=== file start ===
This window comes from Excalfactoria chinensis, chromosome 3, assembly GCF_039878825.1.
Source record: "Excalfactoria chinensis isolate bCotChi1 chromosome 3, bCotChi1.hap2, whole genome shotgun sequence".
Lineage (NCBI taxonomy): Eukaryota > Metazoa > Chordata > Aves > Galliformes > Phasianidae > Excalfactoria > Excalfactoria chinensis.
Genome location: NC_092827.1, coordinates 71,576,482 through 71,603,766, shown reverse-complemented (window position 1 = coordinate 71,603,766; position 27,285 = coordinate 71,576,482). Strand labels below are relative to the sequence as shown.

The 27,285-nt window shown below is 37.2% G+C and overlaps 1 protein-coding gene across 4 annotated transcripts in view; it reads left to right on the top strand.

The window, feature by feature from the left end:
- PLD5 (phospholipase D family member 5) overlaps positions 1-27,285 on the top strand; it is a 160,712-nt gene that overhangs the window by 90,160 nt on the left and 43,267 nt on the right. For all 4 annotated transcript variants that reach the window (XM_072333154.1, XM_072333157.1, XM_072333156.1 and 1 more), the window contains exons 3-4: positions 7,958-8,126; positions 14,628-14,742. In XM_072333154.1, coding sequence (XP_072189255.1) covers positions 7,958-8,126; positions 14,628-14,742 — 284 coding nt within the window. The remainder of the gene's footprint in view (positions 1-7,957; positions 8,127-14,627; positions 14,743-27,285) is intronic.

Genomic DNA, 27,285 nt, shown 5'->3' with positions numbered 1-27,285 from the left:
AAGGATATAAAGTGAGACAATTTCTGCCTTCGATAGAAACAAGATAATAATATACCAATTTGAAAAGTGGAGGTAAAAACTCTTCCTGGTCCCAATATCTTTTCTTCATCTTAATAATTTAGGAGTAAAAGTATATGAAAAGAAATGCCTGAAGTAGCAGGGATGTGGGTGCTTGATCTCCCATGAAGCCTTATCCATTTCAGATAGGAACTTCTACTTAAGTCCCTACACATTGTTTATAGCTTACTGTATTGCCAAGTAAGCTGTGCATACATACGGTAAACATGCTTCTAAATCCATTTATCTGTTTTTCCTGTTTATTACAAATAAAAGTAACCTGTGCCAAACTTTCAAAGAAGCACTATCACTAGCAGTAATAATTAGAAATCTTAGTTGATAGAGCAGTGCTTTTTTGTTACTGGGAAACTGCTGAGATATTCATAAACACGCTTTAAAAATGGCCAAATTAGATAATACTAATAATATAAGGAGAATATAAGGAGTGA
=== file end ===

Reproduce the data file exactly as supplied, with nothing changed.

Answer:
This window comes from Excalfactoria chinensis, chromosome 3, assembly GCF_039878825.1.
Source record: "Excalfactoria chinensis isolate bCotChi1 chromosome 3, bCotChi1.hap2, whole genome shotgun sequence".
Lineage (NCBI taxonomy): Eukaryota > Metazoa > Chordata > Aves > Galliformes > Phasianidae > Excalfactoria > Excalfactoria chinensis.
Genome location: NC_092827.1, coordinates 71,576,482 through 71,603,766, shown reverse-complemented (window position 1 = coordinate 71,603,766; position 27,285 = coordinate 71,576,482). Strand labels below are relative to the sequence as shown.

The 27,285-nt window shown below is 37.2% G+C and overlaps 1 protein-coding gene across 4 annotated transcripts in view; it reads left to right on the top strand.

The window, feature by feature from the left end:
- PLD5 (phospholipase D family member 5) overlaps positions 1-27,285 on the top strand; it is a 160,712-nt gene that overhangs the window by 90,160 nt on the left and 43,267 nt on the right. For all 4 annotated transcript variants that reach the window (XM_072333154.1, XM_072333157.1, XM_072333156.1 and 1 more), the window contains exons 3-4: positions 7,958-8,126; positions 14,628-14,742. In XM_072333154.1, coding sequence (XP_072189255.1) covers positions 7,958-8,126; positions 14,628-14,742 — 284 coding nt within the window. The remainder of the gene's footprint in view (positions 1-7,957; positions 8,127-14,627; positions 14,743-27,285) is intronic.

Genomic DNA, 27,285 nt, shown 5'->3' with positions numbered 1-27,285 from the left:
AAGGATATAAAGTGAGACAATTTCTGCCTTCGATAGAAACAAGATAATAATATACCAATTTGAAAAGTGGAGGTAAAAACTCTTCCTGGTCCCAATATCTTTTCTTCATCTTAATAATTTAGGAGTAAAAGTATATGAAAAGAAATGCCTGAAGTAGCAGGGATGTGGGTGCTTGATCTCCCATGAAGCCTTATCCATTTCAGATAGGAACTTCTACTTAAGTCCCTACACATTGTTTATAGCTTACTGTATTGCCAAGTAAGCTGTGCATACATACGGTAAACATGCTTCTAAATCCATTTATCTGTTTTTCCTGTTTATTACAAATAAAAGTAACCTGTGCCAAACTTTCAAAGAAGCACTATCACTAGCAGTAATAATTAGAAATCTTAGTTGATAGAGCAGTGCTTTTTTGTTACTGGGAAACTGCTGAGATATTCATAAACACGCTTTAAAAATGGCCAAATTAGATAATACTAATAATATAAGGAGAATATAAGGAGTGA